Since the opening scene of Jaws, many blockbuster filmmakers have strived to riff on Steven Spielberg’s particular four-quadrant brand of graceful thrills and grounded emotion. Utilizing the fundamental calling cards of that director in 2018, John Krasinski’s A Quiet Place was a passable imitation with bludgeoning sound design to keep one’s mind off certain dubious narrative decisions. Successful enough to quickly earn a sequel, A Quiet Place Part II has now arrived after a year-long pandemic delay, adding a few new characters but upping the scope only slightly. It’s another unsparing sensory experience, seeking to amp up tension with every sound (or not) that’s being made. The approach is effective in a handful of moments that rely on jolting jump scares, but with a mix of bewildering character decisions and contrived plotting that banks on cheap tricks, any interest in this expanding universe dissipates by the film’s final moments.
The compelling flashback prologue––set on “Day 1”––allows Krasinski to briefly return to the screen as Lee Abbott, who was ravaged by an alien in the finale of the first film. Conjuring up a more awe-inspiring visual than anything to follow, we witness Marcus Abbott (Noah Jupe) up at bat at his local baseball game as the aliens first touch down. Chaos quickly ensues as we’re re-introduced to Krasinski orchestrating the strings for maximum impact; the assured oners as he cuts out the sound at the most opportune moments timed with the perspective of the deaf Regan Abbott (Millicent Simmonds). The proceedings then pick up on “Day 474” where the first film concluded: the Abbott family, less the recently-departed Lee but now plus a newborn, have figured out the Achilles’ heels of the aliens and are leaving their home behind. Equipped with a radio to amplify the feedback noise to ward off aliens, guns, and a box to put their baby in (featuring a breathing tube connected to oxygen, when the inevitable cries come) they seek nearby signs of human life.
Written solely by Krasinski this time around, the most notable new player is the scruffy, grizzled Emmett (Cillian Murphy), a former town acquaintance of the Abbotts who now lives a solitary existence of survival after experiencing his own loss. When the aliens pursue their victims, the safest space he’s found is in a sound-proof chamber and he’s sussed out the exact amount of time before one’s oxygen is depleted. His introduction also establishes the first of many poorly thought-out character choices: why would he use noisy cans for trespassers that alert both him and, subsequently, the aliens? Considering he already has sights on the Abbott family as they approach, one would imagine he’d not want to attract the aliens, even if he is trepidatious when it comes to trusting anyone. Krasinski is clearly going for non-stop thrills, yet these kinds of decisions are more frustrating than forgivable and no amount of ferocious, attention-grabbing sound design can fully cover them up as they compound. Whereas the first film mostly lets the aliens hide in the shadows, adding a sense of lurking danger, they are much more out in the open in this outing from the get-go, resulting in a monotonous feel to each set piece.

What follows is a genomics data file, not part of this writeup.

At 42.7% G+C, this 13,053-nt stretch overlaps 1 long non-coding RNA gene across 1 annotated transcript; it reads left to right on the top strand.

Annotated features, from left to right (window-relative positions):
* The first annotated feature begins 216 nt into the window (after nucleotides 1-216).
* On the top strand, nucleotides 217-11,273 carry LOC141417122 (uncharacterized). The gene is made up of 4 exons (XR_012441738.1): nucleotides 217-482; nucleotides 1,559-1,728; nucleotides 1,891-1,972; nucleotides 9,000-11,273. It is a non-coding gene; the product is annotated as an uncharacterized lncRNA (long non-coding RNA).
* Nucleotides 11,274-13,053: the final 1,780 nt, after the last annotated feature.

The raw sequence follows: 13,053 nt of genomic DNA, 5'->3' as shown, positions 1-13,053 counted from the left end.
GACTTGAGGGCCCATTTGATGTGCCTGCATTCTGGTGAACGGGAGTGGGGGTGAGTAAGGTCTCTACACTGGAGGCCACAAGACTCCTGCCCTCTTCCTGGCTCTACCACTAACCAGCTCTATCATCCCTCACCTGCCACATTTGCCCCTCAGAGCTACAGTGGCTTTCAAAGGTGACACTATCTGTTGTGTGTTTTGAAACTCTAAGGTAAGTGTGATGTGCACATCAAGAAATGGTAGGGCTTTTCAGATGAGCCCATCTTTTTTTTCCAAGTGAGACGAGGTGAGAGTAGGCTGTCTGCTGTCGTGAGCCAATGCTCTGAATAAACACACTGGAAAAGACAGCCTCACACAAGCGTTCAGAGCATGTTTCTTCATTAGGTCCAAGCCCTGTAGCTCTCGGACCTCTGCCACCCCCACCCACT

Absent the aforementioned grace and emotional texture of Spielberg’s finest work, Krasinski seems solely invested in emulating the director’s technical craft, none more so than in two separate sequences of cross-cutting. These sections are clearly meant to dazzle yet come off feeling contrived than anything else. While they provide notable moments for Simmonds (and Jupe by extension, though his character is saddled with some of the worst decision-making), one imagines greater tension would be wrought if the connections between these parallel scenes didn’t feel so hastily calculated. Though, when everything is a high-wire act built on rash decisions, it leaves little room to feel for this family––particularly when the film’s main arc is meant to be about children growing up and making their own way in life. In this regard, Simmonds is a stand-out with an expanded role from the original, her character given newfound agency as she desperately tries to find a promising future for her family. As a new father figure of sorts, Murphy impresses with a simmering intensity, while a late-stage appearance by Djimon Hounsou unfortunately leaves much to be desired.
In a Hollywood where sequels are mandated to go bigger and expand the I.P. to chase the dollar signs of a cinematic universe, on paper, it is refreshing that Krasinski decided to stay relatively small-scale with the sequel. Yet, in carrying over the narrow scope, the narrative hang-ups of the first outing are only expounded upon here with a rinse-and-repeat blueprint to the stakes that feels all-too-repetitive. Considering the resources at Krasinski’s disposal to do something genuinely exciting, it’s disappointing to see the lessons that went unlearned as the same tricks get duplicated.
A Quiet Place Part II opens in theaters on May 28.